dairy farming future

Several topics including immigration reform, water quality and climate change discussed at this year’s annual Vermont Farm Show, held at the Champlain Valley Fairgrounds in Essex Junction. Farmers, extension specialist and state legislatures met to find common ground.

During the Vermont Farm Show in February, Vermont senator Bobby Star and State Representative Carolyn Partridge spoke about the future of Vermont dairy farms. Both agreed that undocumented immigrants are critical in the state. They estimate that there are 2,000 visiting workers on Vermont dairy farms and they are both eager to keep them in Vermont.

The University of Vermont Extension estimates that 177 of the state’s 818 dairy farms employ Hispanic workers. The extension estimates nearly 660 migrant workers are employed on Vermont’s dairy farms and work 60-70 hours a week. Vermont Governor Phil Scott said Vermont will not carry out federal executive orders recently signed by President Donald Trump. However, dairy farmers are not sure if they will have the necessary work force to run their farms and migrant workers are fearful for their futures. With Vermont dairy farms producing mike at an estimated $3 million per day, the threat of losing a trained and hardworking labor force poses a serious challenge to the success of the state’s dairy industry.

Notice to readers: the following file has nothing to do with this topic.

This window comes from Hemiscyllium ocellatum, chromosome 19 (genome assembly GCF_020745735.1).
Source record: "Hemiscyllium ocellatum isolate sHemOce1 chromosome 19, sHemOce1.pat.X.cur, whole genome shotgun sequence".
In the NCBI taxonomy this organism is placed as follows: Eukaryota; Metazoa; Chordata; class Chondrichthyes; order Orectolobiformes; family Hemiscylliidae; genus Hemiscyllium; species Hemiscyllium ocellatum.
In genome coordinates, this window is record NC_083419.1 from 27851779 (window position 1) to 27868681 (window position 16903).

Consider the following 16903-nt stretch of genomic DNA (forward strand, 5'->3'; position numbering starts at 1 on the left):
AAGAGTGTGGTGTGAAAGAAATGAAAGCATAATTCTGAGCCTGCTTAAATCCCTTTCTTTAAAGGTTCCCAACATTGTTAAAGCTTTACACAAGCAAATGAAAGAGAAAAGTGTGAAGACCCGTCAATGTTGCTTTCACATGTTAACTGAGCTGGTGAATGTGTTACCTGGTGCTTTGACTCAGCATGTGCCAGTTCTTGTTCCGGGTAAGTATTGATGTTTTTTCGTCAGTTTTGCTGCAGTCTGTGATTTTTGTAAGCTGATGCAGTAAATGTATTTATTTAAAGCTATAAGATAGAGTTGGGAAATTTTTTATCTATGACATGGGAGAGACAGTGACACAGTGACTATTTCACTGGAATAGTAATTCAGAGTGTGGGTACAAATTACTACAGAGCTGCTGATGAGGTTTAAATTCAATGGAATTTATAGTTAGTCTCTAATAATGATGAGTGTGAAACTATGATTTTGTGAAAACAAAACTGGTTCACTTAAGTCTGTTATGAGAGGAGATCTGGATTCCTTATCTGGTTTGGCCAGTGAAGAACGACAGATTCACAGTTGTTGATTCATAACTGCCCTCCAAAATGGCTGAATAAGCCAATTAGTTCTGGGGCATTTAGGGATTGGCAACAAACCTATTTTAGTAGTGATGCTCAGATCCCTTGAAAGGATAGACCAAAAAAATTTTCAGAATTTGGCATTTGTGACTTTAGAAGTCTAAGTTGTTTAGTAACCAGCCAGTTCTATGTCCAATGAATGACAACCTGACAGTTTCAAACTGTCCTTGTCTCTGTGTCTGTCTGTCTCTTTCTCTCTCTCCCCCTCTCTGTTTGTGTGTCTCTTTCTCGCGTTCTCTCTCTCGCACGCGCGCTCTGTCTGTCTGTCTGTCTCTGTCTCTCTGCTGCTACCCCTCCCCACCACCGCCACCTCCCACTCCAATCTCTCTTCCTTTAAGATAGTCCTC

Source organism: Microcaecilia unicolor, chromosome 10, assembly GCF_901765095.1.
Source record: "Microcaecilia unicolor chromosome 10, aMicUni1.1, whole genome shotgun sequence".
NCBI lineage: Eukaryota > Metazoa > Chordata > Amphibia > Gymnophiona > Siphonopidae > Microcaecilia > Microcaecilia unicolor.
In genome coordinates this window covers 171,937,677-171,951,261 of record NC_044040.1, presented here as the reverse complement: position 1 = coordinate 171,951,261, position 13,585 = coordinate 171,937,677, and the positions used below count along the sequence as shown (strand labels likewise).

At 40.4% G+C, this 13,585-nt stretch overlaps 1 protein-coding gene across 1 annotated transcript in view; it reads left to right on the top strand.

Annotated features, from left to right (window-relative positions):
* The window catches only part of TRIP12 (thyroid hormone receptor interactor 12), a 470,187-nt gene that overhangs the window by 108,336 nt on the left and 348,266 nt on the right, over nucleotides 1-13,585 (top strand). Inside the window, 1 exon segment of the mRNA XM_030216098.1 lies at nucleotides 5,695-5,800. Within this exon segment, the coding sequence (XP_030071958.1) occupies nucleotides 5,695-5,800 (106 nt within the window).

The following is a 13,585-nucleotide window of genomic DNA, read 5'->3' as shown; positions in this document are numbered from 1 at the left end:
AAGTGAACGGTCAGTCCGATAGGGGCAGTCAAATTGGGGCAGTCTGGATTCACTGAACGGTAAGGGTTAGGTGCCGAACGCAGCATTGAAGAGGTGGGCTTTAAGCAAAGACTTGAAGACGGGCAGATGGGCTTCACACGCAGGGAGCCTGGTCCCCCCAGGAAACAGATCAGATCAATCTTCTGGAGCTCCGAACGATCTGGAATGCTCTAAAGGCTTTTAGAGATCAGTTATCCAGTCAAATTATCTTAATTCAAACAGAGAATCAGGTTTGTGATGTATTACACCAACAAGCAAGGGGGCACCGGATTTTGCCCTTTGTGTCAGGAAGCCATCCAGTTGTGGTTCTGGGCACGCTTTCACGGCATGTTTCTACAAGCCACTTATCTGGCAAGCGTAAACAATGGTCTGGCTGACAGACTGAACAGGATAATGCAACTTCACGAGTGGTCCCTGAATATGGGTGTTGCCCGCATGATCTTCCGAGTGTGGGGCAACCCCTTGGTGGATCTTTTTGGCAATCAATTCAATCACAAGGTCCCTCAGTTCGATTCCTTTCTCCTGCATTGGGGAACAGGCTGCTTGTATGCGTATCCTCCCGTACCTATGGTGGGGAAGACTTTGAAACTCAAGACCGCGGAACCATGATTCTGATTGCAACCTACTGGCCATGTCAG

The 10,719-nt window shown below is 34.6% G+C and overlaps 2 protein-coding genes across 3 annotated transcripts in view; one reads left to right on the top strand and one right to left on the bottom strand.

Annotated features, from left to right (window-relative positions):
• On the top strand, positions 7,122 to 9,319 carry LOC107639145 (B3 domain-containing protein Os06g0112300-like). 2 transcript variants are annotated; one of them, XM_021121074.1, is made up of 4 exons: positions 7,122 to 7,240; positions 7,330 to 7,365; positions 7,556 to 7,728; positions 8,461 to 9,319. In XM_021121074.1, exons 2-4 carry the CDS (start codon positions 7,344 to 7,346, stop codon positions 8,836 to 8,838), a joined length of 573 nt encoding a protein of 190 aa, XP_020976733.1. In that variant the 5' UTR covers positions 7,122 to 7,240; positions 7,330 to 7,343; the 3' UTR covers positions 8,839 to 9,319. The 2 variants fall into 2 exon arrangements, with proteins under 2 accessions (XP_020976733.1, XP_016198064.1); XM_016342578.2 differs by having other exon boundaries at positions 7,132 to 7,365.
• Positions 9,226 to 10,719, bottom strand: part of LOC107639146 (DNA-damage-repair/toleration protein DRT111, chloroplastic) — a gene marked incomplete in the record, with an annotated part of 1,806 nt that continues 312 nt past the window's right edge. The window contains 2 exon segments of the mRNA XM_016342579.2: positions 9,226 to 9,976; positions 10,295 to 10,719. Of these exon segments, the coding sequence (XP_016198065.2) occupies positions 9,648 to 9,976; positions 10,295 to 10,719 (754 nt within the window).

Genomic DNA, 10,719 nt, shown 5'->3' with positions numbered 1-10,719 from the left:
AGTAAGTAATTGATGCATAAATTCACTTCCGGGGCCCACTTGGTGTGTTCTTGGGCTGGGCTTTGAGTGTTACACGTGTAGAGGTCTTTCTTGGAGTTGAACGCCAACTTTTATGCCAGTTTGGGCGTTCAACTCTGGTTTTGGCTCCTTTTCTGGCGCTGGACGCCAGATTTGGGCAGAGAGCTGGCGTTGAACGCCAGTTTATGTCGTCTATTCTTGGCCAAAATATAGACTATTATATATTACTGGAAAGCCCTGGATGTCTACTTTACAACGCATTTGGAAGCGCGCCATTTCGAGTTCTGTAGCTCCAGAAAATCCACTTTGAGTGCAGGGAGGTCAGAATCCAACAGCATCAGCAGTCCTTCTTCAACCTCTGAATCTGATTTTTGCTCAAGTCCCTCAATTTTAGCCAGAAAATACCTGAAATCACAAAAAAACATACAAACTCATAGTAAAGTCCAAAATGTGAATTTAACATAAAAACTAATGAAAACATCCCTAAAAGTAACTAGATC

Top agricultural officials and UVM extension agents have been thinking of emergency solutions if dairy workers are deported such as prison training or temporary refugees as possible labor sources. Another proposal is looking at using foreign workers through a seasonal visa program said

“Right now, everything’s perfectly fine – nothing going on – but we just want to be a little bit proactive,” said Agricultural Secretary Anson Tebbetts. “It will become something we need to pull together quickly if it does happen.”

The state’s updated Clean Water Act rules were intended to reduce agricultural impact on Vermont’s waterways. Dairy farms of all sizes are affected by the implementation of the new rules which include manure application, cover crops, nutrient management, required training hours and state inspections.

Last year was Vermont’s hottest on record which led to discussions about adapting practices to higher temperatures especially as it concerns the health of the herd. This topic will likely be discussed at the Vermont Dairy Producers Annual Conference as well as value-add products.


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